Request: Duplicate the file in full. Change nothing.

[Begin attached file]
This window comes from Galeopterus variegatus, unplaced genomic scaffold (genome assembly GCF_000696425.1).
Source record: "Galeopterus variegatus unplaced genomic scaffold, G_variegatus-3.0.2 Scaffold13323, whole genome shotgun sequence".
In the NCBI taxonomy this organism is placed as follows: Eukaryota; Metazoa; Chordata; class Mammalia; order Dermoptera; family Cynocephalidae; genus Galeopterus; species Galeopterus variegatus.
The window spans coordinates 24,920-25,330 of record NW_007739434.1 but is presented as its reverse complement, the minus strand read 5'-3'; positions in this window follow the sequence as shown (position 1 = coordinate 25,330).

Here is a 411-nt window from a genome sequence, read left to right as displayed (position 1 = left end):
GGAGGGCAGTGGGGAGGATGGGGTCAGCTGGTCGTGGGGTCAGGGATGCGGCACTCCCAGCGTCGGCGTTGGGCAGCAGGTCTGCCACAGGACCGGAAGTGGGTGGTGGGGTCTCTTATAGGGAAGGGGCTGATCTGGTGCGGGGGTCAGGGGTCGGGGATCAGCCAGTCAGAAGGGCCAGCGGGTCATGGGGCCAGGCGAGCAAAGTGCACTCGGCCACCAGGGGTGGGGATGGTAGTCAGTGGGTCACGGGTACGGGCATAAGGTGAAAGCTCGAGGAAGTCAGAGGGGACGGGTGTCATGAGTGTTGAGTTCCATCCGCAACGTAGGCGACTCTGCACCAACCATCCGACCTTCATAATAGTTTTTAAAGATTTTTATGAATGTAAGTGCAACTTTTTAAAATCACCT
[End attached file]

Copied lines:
This window comes from Galeopterus variegatus, unplaced genomic scaffold (genome assembly GCF_000696425.1).
Source record: "Galeopterus variegatus unplaced genomic scaffold, G_variegatus-3.0.2 Scaffold13323, whole genome shotgun sequence".
In the NCBI taxonomy this organism is placed as follows: Eukaryota; Metazoa; Chordata; class Mammalia; order Dermoptera; family Cynocephalidae; genus Galeopterus; species Galeopterus variegatus.
The window spans coordinates 24,920-25,330 of record NW_007739434.1 but is presented as its reverse complement, the minus strand read 5'-3'; positions in this window follow the sequence as shown (position 1 = coordinate 25,330).

Here is a 411-nt window from a genome sequence, read left to right as displayed (position 1 = left end):
GGAGGGCAGTGGGGAGGATGGGGTCAGCTGGTCGTGGGGTCAGGGATGCGGCACTCCCAGCGTCGGCGTTGGGCAGCAGGTCTGCCACAGGACCGGAAGTGGGTGGTGGGGTCTCTTATAGGGAAGGGGCTGATCTGGTGCGGGGGTCAGGGGTCGGGGATCAGCCAGTCAGAAGGGCCAGCGGGTCATGGGGCCAGGCGAGCAAAGTGCACTCGGCCACCAGGGGTGGGGATGGTAGTCAGTGGGTCACGGGTACGGGCATAAGGTGAAAGCTCGAGGAAGTCAGAGGGGACGGGTGTCATGAGTGTTGAGTTCCATCCGCAACGTAGGCGACTCTGCACCAACCATCCGACCTTCATAATAGTTTTTAAAGATTTTTATGAATGTAAGTGCAACTTTTTAAAATCACCT